If you are moving abroad, there may be different Easter traditions to experience in your new home country. It can be great fun to get involved as a family and a good way of learning about your new culture.
In Australia, instead of the Easter bunny, the Easter Bilby may pay you a visit, dropping off Easter eggs. The bilby is an endangered species and many chocolate producers include a donation to bilby conservation efforts with the sale of Easter eggs. The Easter bilby is a tradition which started in Australia in the 1960s, it has helped to increase awareness of the plight of this Australian native animal. The poor Easter bunny is not popular as rabbits are an introduced species to the country and often seen as pests who destroy crops and damage land and natural habitats.
As in the UK, there are church services on Easter Sunday and many communities also organise Easter egg hunts for children and Easter craft and bonnet parades. It’s also an important time for sports events including horse racing, the Brisbane to Gladstone yacht race, the Tasmania Three Peaks race and major league football matches. The Stawell Gift is also a popular event, one of Australia’s oldest short distance races, held in Stawell, Victoria.
A chocolate hot cross bun is becoming increasingly popular in Australia, where cocoa is added to the dough before baking. The traditional Easter meal of roast meat (such as lamb) is also eaten by many Australian families on Easter Sunday.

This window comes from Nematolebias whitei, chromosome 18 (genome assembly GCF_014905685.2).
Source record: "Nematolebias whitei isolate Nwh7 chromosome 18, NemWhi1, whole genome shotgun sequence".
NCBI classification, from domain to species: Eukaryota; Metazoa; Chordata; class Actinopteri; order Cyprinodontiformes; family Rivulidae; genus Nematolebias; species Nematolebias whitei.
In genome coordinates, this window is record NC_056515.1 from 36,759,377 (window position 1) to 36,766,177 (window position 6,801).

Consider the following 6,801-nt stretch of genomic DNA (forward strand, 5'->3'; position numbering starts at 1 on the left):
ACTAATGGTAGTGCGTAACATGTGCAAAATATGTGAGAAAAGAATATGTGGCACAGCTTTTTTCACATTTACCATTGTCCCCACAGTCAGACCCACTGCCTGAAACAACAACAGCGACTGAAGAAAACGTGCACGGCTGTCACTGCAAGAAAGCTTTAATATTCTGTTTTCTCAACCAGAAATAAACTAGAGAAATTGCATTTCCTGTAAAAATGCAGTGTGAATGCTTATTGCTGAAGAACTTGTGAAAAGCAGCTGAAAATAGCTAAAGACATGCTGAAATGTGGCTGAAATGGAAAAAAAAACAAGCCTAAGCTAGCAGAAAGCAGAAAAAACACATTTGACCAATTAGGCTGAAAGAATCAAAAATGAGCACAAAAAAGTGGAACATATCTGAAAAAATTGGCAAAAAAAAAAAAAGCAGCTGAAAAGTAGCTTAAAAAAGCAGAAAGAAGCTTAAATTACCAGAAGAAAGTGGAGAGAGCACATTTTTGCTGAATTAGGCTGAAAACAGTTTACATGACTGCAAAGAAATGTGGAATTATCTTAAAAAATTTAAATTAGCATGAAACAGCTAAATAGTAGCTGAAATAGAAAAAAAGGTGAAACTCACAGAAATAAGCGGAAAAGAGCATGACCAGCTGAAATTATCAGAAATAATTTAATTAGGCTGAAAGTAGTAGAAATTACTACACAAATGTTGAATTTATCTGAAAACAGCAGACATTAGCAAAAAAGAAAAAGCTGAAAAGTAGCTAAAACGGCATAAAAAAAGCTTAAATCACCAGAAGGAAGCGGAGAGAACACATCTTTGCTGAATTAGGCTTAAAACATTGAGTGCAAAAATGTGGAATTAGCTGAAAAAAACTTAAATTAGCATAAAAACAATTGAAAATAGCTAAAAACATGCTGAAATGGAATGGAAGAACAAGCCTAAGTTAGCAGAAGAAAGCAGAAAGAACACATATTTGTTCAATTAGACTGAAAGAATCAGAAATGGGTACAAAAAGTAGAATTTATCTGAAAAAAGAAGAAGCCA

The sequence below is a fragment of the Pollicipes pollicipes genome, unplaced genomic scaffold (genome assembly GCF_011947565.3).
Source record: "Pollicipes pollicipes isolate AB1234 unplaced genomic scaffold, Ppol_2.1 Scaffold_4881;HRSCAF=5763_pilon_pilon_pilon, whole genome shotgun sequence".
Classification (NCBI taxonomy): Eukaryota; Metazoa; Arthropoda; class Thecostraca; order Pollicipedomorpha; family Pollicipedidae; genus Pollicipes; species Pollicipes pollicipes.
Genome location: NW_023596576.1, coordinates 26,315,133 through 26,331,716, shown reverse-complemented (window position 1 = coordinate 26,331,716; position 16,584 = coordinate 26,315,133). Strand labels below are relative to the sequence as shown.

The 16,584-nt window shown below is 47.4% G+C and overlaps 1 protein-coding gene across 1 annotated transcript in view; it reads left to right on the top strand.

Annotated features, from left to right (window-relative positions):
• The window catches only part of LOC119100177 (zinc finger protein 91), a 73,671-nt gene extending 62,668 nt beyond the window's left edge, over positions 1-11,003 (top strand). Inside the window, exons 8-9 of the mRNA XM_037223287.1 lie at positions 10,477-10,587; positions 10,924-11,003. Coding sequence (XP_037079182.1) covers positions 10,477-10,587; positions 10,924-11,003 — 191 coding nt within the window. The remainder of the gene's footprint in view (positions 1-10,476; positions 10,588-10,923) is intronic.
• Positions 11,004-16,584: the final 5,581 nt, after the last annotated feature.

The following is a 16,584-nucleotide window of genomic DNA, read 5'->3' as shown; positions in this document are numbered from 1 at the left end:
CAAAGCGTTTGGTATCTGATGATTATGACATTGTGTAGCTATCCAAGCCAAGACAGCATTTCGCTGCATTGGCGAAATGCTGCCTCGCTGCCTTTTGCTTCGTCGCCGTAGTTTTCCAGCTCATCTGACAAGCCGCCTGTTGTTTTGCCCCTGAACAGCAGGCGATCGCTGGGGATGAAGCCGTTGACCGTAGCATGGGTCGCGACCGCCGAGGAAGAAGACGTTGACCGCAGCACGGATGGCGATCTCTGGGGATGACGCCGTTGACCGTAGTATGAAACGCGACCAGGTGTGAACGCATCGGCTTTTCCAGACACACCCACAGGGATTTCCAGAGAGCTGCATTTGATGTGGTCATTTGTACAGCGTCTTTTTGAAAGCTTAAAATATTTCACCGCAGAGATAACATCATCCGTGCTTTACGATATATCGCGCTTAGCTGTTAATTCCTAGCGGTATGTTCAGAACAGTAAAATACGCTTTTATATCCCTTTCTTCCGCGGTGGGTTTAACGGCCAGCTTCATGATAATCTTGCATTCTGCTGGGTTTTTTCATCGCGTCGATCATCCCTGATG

In Germany, an Easter Tree is a popular household decoration. You may wish to consider purchasing one along with some Easter decorations to hang on it if you are moving to Germany. Alternatively, you can hang eggs on the branches of outdoor trees.
The Easter bunny is actually an Easter hare in Germany, as it is in other European countries such as Austria and Switzerland.
Easter in Spain or Holy Week known as ‘Semana Santa’ is celebrated across the country with many street processions and parades. Seville in particular is known for its extensive celebrations with thousands coming to see the street floats and marching bands. In addition, hundreds of processions take place in Malaga during Semana Santa involving the use of many candles, incense and flowers. Saetas (emotional religious songs) are often sung at the processions.
Easter is a very important holiday in Mexico with many religious celebrations taking place across the country and schools usually having at least two weeks off. Mexicans often eat capirotada at Easter which is a bread pudding made using fruit, nuts and spices. The dish is considered to symbolise the suffering of Christ and is typically eaten on Good Friday. A lot of fish is also eaten at this time of year.
There are also many regional differences in Easter traditions in Mexico. Some regions have adopted some Spanish traditions such as silent, candlelit processions. Others regions have Passion Plays with actors portraying the last week of Jesus’ life.
The good news for any children moving to Mexico is that sweets and ice cream are popular at this time of year, especially those made from local fruits and coconuts.
Wherever you are in the world, John Mason International wishes all of its customers and colleagues a Happy Easter!
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